America Gets a Little Bit COOLer

On March 16, 2009, the US government will finally begin enforcing Country of Origin Labeling (COOL) for meats, fruits, vegetables, and some raw nuts. This comes almost seven years – and a lot of industry lobbying – since Congress originally passed the COOL law in 2002.

With this required disclosure, grocery store shoppers can finally know the country of origin of their beef, pork, lamb, chicken, goat, fresh fruits, fresh vegetables, raw peanuts, pecans, ginseng, and macadamia nuts. Labeling for seafood went into effect in 2006.

Unfortunately, COOL only covers unprocessed foods. So while fresh peanuts must be labeled, roasted peanuts and peanut butter are not. A bag of frozen peas is covered, but a bag with a mix of peas and carrots is not (this is considered processed). Cooked shrimp? You guessed it, not covered. In fact, cooked meats such as bacon, cured ham, and almost any products with more than one ingredient are exempt from disclosing their country of origin.

Despite these gaps in what COOL covers, we still consider it a big step towards greater transparency in the marketplace.

Enjoy the exciting new tour of countries of the world in your grocery store!

About Dara O'Rourke

Associate Professor at UC Berkeley and Co-Founder of GoodGuide.
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8 Responses to America Gets a Little Bit COOLer

  1. David Rosen says:

    Congratulations for getting this going! I’d love to see information on packaging added. There’s certainly been some indications that some types of plastics contain harmful components. What about all the various plastics that we’ve heard nothing much about? Are they safe? Is there really data to is credible on this?

  2. Ben says:

    I’d love to see some thumbnails of new COOL labels.
    Dara, can you add link from this article to a public Flickr site or something?

  3. Linda Hughes says:

    What about the meat that McDonalds buys from Brazil? Is it clean and government inspected?

  4. jennie flash says:

    What about the plastic we use to freeze Ice cubes or the plastic in baggies we use and freeze. I have heard plastic in microwave and frezzing causes cancer. what about microwaveing bags of veggies?? I was sooooo happy to find people like you that care!!!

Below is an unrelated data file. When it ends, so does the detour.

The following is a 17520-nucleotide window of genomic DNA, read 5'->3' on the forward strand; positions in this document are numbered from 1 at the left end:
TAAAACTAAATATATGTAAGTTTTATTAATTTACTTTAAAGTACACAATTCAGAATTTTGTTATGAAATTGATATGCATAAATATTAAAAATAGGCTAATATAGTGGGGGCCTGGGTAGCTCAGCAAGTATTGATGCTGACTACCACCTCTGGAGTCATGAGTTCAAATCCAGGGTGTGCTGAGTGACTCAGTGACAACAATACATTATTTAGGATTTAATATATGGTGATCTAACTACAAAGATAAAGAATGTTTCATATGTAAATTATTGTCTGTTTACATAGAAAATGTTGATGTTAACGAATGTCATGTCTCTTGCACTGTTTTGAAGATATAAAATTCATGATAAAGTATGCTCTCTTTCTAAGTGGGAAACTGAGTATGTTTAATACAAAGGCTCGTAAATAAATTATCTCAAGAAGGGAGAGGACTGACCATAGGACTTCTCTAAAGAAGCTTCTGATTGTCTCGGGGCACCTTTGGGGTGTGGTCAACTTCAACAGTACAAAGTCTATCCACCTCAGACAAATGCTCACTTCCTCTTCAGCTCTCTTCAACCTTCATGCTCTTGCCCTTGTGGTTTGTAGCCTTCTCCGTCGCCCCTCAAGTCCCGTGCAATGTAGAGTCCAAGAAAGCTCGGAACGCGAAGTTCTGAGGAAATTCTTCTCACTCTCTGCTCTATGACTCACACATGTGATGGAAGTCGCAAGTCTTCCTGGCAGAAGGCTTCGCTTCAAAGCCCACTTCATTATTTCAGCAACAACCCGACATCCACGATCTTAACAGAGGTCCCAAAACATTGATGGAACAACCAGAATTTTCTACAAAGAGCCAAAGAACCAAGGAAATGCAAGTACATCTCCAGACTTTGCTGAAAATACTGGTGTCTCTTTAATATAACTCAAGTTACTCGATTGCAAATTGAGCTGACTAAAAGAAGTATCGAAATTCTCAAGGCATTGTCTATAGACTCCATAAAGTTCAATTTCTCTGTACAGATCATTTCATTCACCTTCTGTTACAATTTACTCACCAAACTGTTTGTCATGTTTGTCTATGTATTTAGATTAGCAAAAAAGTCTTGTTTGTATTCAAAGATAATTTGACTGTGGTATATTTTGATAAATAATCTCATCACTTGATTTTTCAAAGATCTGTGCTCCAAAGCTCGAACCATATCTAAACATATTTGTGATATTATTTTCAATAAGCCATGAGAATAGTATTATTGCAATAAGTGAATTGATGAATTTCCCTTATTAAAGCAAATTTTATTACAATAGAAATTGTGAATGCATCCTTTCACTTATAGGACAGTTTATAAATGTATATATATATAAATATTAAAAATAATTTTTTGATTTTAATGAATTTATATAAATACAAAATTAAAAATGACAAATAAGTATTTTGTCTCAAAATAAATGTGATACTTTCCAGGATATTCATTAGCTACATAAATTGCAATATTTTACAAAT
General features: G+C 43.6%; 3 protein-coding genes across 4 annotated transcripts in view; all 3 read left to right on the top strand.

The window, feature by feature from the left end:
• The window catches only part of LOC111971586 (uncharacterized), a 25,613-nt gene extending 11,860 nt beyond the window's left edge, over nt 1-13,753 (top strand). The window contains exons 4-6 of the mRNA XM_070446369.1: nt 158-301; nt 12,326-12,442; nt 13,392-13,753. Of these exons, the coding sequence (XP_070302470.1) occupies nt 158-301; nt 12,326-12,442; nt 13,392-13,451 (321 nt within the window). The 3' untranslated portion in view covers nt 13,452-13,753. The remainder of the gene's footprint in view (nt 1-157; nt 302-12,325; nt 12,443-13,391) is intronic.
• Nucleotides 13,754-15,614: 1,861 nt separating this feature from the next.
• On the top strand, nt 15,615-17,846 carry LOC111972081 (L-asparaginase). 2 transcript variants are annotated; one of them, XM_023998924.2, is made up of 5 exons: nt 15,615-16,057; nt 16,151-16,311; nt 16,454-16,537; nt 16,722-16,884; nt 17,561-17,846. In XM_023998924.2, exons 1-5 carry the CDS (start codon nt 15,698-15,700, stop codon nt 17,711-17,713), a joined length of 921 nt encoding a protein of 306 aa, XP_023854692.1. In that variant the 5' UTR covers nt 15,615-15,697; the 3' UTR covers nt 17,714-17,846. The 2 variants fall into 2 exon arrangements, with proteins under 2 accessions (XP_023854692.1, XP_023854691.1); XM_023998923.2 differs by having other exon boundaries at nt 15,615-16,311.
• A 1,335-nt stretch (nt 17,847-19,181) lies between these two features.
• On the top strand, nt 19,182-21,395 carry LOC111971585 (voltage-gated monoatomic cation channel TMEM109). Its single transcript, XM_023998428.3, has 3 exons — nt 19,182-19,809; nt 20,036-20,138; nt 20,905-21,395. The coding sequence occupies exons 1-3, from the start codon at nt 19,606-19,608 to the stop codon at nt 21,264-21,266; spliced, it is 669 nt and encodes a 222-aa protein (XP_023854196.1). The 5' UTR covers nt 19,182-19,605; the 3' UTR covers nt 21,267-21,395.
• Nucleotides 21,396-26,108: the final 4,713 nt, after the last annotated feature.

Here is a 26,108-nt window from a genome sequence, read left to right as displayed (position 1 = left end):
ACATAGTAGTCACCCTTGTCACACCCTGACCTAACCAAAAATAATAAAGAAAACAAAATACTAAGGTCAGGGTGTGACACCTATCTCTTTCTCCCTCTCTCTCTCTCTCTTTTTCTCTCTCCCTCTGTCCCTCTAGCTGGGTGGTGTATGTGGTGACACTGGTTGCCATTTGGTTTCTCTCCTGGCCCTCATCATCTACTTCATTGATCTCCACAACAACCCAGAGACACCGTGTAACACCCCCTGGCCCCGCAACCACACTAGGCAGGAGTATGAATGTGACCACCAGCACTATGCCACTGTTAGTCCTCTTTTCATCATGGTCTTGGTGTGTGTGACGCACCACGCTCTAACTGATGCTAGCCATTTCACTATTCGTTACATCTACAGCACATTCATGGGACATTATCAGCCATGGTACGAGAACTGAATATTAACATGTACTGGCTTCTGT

We need to know what is going in our bodies!!


  5. mike barnes says:

    They advertise organic, but how do we know for sure?
    Easy to say

  6. Sofia Voelkel says:

    Thank you for the info and your website. I believe we should make it into a law to require the food manufacturers to disclose where their ingredients are from when inquired by consumers. All food manufacturers should have a inquiry hot line or website window for consumers to get update information about the origins of ingredients. How do we get such a law enacted?

  7. Rhonda H. says:

    Letting government get ever more involved in private business practices gets to be a slippery slope very quickly. In particular, the tracking and labeling of animal products. For the past several years the National Animal Identification System has been forced down the throats of animal owners through a variety of dubious means, not the least of which is a fairly common USDA tactic of "redefining" common words. For instance, this is touted as a voluntary program. Did you know that "voluntary" does not necessarily mean that you volunteered for it, consented to it, or even know you are involved!? I’m all for food safety, and this website is a fantastic idea, but when a regulation (not a law, those have to be voted on, and NAIS was not) literally states that all animals (not just market bound meat animals) have to have a special microchip implanted and every move that animal makes must be reported to the government ~ including every time a kid rides a pony off his "premises" ~ the visions of 1984 are just too vivid.

  8. Edward DiMaio says:

    What about Irradiation?

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